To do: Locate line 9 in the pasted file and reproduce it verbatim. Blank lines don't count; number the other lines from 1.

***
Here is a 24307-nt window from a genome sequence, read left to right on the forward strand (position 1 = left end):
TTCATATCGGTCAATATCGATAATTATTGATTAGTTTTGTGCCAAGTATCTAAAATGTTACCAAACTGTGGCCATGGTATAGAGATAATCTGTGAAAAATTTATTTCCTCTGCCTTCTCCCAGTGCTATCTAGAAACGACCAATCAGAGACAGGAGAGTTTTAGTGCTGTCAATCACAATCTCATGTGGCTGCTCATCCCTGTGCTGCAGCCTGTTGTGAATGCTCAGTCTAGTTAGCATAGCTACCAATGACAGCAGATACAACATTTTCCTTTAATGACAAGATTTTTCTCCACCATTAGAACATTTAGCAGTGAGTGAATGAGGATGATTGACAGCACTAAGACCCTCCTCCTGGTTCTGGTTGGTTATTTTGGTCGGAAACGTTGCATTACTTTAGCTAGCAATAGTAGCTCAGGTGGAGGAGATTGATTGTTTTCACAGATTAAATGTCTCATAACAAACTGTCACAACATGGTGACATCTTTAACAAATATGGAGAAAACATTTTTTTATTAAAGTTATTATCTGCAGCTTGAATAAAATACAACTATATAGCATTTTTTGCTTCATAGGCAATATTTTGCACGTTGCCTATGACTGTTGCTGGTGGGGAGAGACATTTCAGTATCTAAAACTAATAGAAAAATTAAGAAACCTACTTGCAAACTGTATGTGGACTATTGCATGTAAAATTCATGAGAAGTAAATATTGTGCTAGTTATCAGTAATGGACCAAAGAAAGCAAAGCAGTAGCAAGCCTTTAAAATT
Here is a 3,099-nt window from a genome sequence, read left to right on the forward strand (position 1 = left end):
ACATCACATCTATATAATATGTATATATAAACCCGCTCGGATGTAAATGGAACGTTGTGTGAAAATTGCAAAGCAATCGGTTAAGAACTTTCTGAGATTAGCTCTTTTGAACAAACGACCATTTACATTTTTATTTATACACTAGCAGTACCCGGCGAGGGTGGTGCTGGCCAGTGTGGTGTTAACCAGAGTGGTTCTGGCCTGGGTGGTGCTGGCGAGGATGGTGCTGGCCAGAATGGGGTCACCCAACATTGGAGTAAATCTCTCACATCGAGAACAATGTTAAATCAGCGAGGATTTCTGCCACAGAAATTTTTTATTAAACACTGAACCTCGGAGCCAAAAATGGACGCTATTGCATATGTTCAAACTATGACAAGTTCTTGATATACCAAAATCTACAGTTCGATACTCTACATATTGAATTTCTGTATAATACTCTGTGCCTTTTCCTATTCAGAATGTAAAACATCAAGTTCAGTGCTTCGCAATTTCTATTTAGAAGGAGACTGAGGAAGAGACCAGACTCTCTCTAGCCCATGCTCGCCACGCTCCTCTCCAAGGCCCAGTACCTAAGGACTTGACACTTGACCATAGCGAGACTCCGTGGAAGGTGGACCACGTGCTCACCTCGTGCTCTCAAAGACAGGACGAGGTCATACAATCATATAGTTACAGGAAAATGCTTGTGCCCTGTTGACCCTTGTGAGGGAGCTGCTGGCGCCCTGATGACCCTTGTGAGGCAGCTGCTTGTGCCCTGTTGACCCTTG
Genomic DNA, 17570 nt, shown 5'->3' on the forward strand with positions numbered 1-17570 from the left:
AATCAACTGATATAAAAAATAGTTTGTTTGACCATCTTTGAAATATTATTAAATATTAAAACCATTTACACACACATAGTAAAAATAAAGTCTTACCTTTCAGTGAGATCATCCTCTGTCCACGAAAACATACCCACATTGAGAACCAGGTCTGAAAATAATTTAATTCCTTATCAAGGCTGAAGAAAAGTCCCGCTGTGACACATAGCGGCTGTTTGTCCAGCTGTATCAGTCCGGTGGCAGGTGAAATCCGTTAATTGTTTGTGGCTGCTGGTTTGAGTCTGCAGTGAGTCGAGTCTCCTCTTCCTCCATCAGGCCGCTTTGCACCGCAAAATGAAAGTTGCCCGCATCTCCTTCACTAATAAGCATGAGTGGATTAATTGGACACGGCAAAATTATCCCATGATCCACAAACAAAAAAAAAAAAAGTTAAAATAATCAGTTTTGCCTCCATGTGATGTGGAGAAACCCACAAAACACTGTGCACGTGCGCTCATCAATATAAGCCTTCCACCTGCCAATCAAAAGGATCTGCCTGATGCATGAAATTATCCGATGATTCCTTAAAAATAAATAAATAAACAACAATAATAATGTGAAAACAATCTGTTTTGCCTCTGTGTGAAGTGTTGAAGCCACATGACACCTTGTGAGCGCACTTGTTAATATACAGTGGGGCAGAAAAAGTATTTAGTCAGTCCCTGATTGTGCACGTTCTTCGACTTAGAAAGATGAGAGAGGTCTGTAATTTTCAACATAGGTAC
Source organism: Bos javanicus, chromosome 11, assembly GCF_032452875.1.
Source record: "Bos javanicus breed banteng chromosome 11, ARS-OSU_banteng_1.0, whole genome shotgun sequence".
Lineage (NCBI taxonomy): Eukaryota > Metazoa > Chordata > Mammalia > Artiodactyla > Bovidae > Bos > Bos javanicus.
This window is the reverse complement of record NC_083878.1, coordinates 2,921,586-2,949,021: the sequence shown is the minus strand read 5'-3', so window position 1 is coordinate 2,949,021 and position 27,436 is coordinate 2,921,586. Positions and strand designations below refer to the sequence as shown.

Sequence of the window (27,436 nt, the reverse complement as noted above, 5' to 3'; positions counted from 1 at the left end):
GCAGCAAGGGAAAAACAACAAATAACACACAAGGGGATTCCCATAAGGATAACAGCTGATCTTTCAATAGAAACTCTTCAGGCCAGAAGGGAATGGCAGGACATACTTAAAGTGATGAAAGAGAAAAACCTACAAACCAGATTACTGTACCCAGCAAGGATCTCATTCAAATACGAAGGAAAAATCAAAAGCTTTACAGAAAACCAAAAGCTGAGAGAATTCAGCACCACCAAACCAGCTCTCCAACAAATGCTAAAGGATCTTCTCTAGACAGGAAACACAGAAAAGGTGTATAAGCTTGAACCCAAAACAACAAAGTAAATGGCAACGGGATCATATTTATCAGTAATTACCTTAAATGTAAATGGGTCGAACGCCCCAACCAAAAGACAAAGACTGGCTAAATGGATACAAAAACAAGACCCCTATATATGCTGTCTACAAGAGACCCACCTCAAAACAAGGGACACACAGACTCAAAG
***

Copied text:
Lineage (NCBI taxonomy): Eukaryota > Metazoa > Chordata > Mammalia > Artiodactyla > Bovidae > Bos > Bos javanicus.